American soldiers on both sides never dreamed of airplanes in their combat when the battle of Camden was fought on August 16, 1780 at Gum Swamp. Yet, just a few weeks ago, I led the commanders and staff of much of the 9th (Ninth) Air Force and its fighter squadrons across our battlefield to study the terrain and tactics. What would today's Air Force Major General Lawrence Wells and his colonels care about a 232-year-old Revolutionary War battle? Simple question with a solid answer, of which many of our local citizens may not be aware. Technology, armaments, and accoutrements ...

April 06, 2012 | David Reuwer | Columns


Bridging gaps a must for any budget bill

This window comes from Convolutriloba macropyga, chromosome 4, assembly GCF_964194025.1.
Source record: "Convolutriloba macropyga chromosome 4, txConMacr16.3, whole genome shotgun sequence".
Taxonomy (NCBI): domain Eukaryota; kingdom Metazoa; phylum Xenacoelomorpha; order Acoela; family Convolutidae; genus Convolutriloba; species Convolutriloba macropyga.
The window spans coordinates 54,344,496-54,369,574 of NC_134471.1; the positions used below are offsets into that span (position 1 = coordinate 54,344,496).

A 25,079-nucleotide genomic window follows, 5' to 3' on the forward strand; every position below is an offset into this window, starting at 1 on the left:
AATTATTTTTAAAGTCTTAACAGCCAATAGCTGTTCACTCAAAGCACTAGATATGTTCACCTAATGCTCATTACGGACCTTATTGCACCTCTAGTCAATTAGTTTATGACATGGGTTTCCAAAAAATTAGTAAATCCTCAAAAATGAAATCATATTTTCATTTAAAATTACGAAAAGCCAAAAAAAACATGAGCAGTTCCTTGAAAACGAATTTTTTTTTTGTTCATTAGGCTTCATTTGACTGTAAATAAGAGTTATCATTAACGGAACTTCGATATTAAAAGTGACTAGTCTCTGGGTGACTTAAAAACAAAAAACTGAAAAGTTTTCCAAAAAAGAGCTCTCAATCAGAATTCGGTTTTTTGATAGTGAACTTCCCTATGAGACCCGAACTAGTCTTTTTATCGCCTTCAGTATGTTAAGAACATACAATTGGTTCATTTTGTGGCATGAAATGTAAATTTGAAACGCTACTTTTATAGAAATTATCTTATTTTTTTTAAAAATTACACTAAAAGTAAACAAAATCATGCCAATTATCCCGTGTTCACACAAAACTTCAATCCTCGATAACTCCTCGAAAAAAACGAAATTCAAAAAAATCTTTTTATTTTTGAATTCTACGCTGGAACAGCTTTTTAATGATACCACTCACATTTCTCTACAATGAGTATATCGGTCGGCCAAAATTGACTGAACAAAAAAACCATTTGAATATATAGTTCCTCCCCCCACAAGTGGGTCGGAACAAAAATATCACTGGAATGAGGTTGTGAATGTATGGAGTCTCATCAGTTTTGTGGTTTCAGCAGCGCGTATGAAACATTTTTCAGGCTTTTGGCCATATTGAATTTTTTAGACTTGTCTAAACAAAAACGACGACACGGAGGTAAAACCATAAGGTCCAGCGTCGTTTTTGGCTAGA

Rep. Jim Cooper of Tennessee really wants some bigger acorns for next year's budget proposal and it seems many Americans do, too.

April 04, 2012 | Michael Ulmer | Columns


Why race matters in Florida murder

It is customary in the wake of a major racial eruption to say that we Americans need to have a national conversation on race. Yet the fury surrounding the death of Florida teen Trayvon Martin shows why it is so hard for us to hold that conversation.

April 02, 2012 | Clarence Page Chicago Tribune | Columns


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Page 83 of 134

Articles by Section - Columns


Meet Steve Schmitt

We spread Steve last week.

September 19, 2014 | Glenn Tucker | Columns


Many life milestones are out of millennials’ reach

WASHINGTON -- We want to move out. We want to own our home. We want to marry. We want to work.